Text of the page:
3 Replies Latest reply on Dec 17, 2013 10:35 PM by Jared Conway

    still air = .2 m/s ?

    Mark Keown

      I see in some papers that for equipment that is to be tested in still air (natural convection) one of the domains will have a 0.2 m/s velocity.  I'm not sure if that is vertical or horizontal.  Is this best practice or your comments.  Cheers.

        • Re: still air = .2 m/s ?
          Jared Conway

          still air to me means 0 m/s to start and then let the software determine what the flow velocity is based on the buoyant forces

            • Re: still air = .2 m/s ?
              Mark Keown

              What I was getting at was the comparison between CFD and the real world.  I will have some gear made and then put it in a heat chamber or a room with a fan, convection off the walls, HVAC , a window…  MIL-810 considers 0.2 m/s ‘still air’.  So what is best practice in CFD?  Secondly putting in some velocity initially and then taking it out after 20 iteration may help to solve quicker.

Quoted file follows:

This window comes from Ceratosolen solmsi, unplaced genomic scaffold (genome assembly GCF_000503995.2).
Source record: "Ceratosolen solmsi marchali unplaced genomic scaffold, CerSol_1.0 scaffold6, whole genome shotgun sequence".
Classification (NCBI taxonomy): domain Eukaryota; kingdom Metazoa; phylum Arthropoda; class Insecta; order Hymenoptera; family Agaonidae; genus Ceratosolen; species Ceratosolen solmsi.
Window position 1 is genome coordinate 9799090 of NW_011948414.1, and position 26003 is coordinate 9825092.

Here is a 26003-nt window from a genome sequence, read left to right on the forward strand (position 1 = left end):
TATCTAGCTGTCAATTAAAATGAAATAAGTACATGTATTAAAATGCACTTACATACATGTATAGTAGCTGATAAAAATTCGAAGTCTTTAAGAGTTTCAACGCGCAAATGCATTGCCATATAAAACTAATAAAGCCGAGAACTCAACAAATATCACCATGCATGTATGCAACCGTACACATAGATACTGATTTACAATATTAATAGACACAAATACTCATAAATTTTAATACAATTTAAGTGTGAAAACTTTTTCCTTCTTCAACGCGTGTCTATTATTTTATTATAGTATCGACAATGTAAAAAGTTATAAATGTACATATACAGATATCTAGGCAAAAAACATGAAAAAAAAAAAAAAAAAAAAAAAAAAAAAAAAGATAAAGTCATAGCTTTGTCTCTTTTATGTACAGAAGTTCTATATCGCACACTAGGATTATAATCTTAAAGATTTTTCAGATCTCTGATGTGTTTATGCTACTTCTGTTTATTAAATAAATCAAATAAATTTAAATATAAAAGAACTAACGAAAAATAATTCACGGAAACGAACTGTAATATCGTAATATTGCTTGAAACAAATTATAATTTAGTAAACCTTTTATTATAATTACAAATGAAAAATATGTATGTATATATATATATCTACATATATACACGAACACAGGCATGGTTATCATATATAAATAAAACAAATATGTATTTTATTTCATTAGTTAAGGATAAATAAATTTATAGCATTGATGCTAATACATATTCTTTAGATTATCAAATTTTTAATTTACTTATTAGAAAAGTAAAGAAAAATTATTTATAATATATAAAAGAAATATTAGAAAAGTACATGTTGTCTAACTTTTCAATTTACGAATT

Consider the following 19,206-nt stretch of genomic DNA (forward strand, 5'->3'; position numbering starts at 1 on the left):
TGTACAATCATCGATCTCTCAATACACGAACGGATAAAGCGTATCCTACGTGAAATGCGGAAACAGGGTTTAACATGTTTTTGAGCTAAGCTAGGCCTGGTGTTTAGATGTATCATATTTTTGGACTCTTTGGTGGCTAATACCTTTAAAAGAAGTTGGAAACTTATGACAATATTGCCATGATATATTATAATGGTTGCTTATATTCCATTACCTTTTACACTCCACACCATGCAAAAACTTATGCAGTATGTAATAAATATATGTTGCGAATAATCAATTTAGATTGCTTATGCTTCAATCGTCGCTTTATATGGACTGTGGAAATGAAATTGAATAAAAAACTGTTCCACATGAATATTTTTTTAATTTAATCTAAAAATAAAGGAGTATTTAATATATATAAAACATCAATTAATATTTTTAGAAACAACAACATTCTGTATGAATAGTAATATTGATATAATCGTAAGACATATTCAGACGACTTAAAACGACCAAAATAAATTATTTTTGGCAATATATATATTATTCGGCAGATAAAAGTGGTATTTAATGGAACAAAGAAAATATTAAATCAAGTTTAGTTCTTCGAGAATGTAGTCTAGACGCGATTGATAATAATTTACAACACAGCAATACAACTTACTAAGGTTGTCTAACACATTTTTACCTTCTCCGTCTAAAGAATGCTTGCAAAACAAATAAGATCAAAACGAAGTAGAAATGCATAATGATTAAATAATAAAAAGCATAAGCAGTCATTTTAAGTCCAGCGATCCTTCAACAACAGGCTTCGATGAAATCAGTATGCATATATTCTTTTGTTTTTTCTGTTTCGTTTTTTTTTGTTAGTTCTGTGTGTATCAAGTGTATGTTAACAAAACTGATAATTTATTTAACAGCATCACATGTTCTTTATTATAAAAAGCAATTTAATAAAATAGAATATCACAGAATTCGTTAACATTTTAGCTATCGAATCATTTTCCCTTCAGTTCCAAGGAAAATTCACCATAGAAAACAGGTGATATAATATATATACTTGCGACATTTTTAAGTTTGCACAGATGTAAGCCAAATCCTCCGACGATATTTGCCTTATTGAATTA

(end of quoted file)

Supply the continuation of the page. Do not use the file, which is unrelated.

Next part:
• Re: still air = .2 m/s ?
                  Jared Conway

                  If you perform an internal analysis your input of 0.2m/s is just an initial condition anyways. If the final answer is near 0.2 you will iterate it to it faster but the results will be based on the buoyant forces. If you want to maintain 0.2 you'd have to add a fan or similar. And if that was the case, I'm sure it would be called for in the standard. But if you are comparing flow to physical, a sealed box is as I described above. Gravity on only, add initial conditions if you wish but not required.